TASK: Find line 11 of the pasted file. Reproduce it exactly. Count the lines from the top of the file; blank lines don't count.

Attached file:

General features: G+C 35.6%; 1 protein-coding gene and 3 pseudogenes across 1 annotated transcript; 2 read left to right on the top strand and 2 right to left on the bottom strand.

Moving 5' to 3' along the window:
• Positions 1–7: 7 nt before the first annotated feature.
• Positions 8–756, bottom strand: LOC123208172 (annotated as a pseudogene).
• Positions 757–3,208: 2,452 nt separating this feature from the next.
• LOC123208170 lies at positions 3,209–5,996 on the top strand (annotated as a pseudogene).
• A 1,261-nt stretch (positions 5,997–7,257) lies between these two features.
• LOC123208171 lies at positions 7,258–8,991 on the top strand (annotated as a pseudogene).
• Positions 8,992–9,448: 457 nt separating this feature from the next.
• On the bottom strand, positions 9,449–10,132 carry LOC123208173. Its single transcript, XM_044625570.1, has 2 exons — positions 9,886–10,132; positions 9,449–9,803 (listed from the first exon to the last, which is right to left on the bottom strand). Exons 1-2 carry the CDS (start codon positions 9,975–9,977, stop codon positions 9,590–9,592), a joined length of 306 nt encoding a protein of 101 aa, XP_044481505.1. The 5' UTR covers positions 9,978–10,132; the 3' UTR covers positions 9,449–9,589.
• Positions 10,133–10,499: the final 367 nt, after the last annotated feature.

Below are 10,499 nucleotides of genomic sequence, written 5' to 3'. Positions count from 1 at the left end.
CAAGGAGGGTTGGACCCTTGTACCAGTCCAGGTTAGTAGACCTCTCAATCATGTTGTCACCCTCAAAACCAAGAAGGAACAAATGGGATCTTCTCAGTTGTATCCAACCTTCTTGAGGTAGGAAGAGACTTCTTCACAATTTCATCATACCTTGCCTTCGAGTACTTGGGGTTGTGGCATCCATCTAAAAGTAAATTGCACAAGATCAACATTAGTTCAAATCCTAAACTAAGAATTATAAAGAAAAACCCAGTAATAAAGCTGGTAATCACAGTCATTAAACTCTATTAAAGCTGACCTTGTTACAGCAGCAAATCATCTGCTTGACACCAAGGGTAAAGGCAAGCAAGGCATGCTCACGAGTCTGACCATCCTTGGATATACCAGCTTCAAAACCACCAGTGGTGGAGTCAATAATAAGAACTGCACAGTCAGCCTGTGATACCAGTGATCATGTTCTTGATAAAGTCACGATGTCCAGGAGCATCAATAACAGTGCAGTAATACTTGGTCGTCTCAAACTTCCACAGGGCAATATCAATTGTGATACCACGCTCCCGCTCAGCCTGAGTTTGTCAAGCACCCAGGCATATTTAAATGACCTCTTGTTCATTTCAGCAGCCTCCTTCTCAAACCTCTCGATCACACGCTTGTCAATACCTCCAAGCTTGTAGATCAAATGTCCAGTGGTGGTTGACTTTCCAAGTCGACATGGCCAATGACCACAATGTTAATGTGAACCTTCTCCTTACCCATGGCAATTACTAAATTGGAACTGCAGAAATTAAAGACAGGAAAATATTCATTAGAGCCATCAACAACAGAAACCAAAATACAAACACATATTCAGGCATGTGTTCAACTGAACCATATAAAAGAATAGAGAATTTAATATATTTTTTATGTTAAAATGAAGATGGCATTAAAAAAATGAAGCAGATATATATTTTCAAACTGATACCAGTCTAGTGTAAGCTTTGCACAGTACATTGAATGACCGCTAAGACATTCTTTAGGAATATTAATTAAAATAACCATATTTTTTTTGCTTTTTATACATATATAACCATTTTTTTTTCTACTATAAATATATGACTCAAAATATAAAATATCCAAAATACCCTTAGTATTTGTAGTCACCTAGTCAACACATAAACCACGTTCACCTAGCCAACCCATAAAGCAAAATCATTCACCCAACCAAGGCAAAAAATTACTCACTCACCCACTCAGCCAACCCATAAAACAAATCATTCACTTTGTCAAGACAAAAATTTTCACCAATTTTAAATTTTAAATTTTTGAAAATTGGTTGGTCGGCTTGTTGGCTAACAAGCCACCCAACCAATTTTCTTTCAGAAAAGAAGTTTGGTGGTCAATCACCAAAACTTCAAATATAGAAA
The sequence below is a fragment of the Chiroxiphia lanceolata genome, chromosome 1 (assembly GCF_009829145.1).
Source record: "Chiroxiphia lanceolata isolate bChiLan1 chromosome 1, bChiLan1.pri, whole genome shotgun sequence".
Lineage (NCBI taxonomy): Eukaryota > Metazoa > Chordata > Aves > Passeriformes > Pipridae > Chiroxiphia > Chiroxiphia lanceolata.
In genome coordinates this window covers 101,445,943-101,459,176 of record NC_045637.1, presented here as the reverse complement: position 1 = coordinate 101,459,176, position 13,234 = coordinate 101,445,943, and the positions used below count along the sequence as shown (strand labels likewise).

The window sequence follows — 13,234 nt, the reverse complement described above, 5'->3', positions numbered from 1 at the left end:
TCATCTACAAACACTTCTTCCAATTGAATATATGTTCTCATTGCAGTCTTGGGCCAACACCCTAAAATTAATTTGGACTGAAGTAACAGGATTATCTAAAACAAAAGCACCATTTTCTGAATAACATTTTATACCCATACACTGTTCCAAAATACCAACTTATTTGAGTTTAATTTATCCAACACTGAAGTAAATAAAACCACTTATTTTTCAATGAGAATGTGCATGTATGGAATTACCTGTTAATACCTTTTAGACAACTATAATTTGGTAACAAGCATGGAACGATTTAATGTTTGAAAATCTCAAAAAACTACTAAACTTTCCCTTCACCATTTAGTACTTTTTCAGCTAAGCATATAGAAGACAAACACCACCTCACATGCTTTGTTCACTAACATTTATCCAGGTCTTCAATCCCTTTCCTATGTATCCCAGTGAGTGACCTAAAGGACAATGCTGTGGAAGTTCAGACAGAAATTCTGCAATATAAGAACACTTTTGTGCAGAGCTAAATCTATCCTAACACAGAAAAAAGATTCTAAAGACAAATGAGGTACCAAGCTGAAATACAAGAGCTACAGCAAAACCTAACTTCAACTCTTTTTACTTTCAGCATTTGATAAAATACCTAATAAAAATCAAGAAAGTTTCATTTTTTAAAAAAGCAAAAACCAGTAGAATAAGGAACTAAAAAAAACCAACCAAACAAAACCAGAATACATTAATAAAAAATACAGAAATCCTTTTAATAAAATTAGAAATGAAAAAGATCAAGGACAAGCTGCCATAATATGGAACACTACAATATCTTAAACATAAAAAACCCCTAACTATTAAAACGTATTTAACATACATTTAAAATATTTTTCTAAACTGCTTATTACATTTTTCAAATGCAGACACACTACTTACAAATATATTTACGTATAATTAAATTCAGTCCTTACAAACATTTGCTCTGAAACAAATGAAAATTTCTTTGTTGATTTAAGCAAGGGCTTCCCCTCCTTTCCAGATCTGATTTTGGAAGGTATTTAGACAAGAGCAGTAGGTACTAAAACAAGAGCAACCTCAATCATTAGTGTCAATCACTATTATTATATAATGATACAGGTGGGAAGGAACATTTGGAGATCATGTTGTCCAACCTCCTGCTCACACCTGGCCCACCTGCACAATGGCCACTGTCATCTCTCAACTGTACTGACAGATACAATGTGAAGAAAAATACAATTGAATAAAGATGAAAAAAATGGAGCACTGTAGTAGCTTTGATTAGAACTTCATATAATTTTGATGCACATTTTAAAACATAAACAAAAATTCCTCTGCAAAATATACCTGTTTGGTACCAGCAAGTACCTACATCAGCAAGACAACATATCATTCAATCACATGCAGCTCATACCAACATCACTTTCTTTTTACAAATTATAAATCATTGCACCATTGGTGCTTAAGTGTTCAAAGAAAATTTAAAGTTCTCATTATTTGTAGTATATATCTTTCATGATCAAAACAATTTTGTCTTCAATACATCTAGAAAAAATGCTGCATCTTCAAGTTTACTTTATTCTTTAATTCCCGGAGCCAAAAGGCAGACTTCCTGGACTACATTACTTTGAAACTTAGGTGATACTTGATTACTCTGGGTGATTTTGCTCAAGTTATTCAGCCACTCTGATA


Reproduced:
• Positions 10,133–10,499: the final 367 nt, after the last annotated feature.